FLVS builds accountability and safeguards throughout its program on both the teacher and student sides, says Robin Winder, the director of student learning for the school. Teachers must be certified in their subject areas; they are supervised by an instructional leader who, during their first year, monitors their teaching on a nearly weekly basis.
Instructional leaders perform monthly “walk-throughs” with teachers to look at data collected, including call logs and student feedback to ensure teachers are responding to students quickly and leading online discussion properly. Teachers must be available from 8 a.m. to 8 p.m. seven days a week and must answer emails and phone calls from students within 24 hours.
FLVS teachers provide monthly progress reports to parents and do phone assessments of students to help prevent cheating. The school also uses plagiarism-detection software and has an academic-integrity department reviewing such issues. FLVS also does random or targeted proctored tests, requiring students to take exams in face-to-face settings.
But Mark Pudlow, a spokesman for the Florida Education Association, a state union for educators with more than 140,000 members, says there remains very little real evidence that FLVS students are absorbing information in a way that’s equal to or better than face-to-face education.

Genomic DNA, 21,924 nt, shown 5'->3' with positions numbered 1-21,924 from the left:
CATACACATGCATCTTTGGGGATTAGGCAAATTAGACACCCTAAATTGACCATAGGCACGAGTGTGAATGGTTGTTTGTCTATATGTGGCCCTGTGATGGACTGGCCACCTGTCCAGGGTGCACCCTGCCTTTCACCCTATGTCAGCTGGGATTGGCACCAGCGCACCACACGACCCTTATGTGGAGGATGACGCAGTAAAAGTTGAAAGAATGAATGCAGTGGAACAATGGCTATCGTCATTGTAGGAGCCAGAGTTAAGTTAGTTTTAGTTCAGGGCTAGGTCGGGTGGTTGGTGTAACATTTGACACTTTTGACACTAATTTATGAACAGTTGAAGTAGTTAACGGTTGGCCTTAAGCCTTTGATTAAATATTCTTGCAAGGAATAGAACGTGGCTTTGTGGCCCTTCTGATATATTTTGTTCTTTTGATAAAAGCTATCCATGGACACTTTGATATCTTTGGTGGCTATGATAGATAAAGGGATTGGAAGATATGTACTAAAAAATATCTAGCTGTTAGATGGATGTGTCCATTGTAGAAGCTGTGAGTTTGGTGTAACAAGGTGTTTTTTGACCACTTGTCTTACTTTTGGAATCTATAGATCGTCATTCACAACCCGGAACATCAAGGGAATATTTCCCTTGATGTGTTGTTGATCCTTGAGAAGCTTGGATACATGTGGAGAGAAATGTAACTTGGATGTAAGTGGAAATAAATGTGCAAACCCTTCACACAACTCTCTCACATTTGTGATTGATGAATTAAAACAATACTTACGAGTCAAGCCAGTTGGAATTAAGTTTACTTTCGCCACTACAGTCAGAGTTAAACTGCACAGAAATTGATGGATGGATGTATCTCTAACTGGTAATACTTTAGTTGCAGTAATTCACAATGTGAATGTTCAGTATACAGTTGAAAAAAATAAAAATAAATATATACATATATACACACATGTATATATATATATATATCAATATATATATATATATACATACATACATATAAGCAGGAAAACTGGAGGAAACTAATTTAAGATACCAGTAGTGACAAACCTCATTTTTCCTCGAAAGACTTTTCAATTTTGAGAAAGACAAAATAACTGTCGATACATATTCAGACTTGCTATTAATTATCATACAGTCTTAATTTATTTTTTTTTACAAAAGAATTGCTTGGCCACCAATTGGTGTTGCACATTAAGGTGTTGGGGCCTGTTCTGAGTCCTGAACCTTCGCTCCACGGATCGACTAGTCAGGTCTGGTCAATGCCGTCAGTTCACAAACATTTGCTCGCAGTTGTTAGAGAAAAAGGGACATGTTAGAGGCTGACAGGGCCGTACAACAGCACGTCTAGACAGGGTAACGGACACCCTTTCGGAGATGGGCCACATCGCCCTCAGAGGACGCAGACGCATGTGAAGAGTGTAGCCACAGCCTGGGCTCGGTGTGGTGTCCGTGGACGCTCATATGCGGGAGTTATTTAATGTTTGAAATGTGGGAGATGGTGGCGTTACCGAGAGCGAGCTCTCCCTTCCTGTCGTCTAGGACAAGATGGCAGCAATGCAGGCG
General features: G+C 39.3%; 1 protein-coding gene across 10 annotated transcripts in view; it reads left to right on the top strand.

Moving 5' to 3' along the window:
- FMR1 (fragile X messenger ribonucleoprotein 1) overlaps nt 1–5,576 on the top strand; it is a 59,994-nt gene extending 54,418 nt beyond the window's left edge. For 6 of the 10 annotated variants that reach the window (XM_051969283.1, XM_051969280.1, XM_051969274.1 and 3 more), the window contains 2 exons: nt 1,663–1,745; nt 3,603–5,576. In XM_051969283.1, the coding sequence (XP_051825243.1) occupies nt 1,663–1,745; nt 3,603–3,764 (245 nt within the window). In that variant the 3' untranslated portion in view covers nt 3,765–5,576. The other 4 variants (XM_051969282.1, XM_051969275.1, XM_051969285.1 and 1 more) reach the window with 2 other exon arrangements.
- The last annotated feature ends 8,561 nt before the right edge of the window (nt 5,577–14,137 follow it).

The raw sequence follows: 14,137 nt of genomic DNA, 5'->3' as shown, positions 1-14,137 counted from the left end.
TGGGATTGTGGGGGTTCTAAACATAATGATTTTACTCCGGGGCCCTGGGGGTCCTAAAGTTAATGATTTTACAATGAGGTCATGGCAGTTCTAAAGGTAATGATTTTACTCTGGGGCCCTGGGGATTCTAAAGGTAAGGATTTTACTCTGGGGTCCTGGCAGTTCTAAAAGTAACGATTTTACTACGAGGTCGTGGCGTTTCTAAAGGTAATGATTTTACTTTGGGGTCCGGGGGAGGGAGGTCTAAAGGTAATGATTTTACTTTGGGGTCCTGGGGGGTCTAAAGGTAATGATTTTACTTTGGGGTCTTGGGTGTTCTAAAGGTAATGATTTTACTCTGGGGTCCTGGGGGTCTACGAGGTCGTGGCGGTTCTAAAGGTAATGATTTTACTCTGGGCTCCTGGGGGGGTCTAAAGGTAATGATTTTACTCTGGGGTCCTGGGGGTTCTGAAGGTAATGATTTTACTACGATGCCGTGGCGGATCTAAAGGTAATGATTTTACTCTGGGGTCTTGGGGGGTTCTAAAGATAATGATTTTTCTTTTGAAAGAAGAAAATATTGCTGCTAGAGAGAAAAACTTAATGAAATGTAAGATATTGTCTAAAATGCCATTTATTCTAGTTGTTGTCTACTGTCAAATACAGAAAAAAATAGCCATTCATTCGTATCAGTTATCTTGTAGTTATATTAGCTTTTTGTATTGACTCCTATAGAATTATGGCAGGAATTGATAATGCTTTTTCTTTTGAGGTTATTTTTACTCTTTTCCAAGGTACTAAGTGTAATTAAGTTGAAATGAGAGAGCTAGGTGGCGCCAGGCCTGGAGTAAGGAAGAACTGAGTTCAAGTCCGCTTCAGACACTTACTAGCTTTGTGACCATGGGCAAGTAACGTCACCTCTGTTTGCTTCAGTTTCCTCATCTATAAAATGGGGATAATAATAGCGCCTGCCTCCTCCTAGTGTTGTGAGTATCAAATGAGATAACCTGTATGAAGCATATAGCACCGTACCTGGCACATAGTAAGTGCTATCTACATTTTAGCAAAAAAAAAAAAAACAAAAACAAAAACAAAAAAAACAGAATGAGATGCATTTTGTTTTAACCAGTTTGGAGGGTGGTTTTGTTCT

“No one knows whether the students are benefiting from the program,” Pudlow wrote in an email, citing news reports, including a Jan. 8, 2012, article in the Tampa Bay Times that asks whether FLVS students are really performing academically as well as school officials claim.
Winder says FLVS is just beginning to give end-of-course exams that will be compared with the same exams being given in traditional schools to allow for greater data collection and comparisons. For example, on the 2010-11 Algebra I end-of-course exam, 10 percent more FLVS students scored in the high average category compared with students in the rest of the state.
Florida Virtual has taken a creative approach toward increasing revenue in other ways, at the behest of state lawmakers who in 2001 enacted legislation to encourage the school to pursue other forms of income. Revenue from Florida Virtual’s Global Services division goes back into the digital school, whether it’s to support research and development or hold conferences.
The Global Services division sells FLVS full-service courses outside Florida, for $400 for a half-credit class. Global Services also sells FLVS content, professional-development courses and training sessions, and other services to schools and districts across the country and internationally. A 2010 deal struck with education publisher Pearson, whose U.S. division is based in New York City, has Pearson selling FLVS products throughout the United States.
Right now, all that amounts to only about 1 percent of FLVS’s revenue, but Claudine Townley, the director of global services, says the plan is to grow that side of the business.
But Pudlow views it as a bit unfair that the virtual school is making a profit from a program that was developed using public dollars.
“The startup and the clientele and the advertising have all been funded by the taxpayer,” he says, adding: “It is difficult to say if they have it right or wrong.”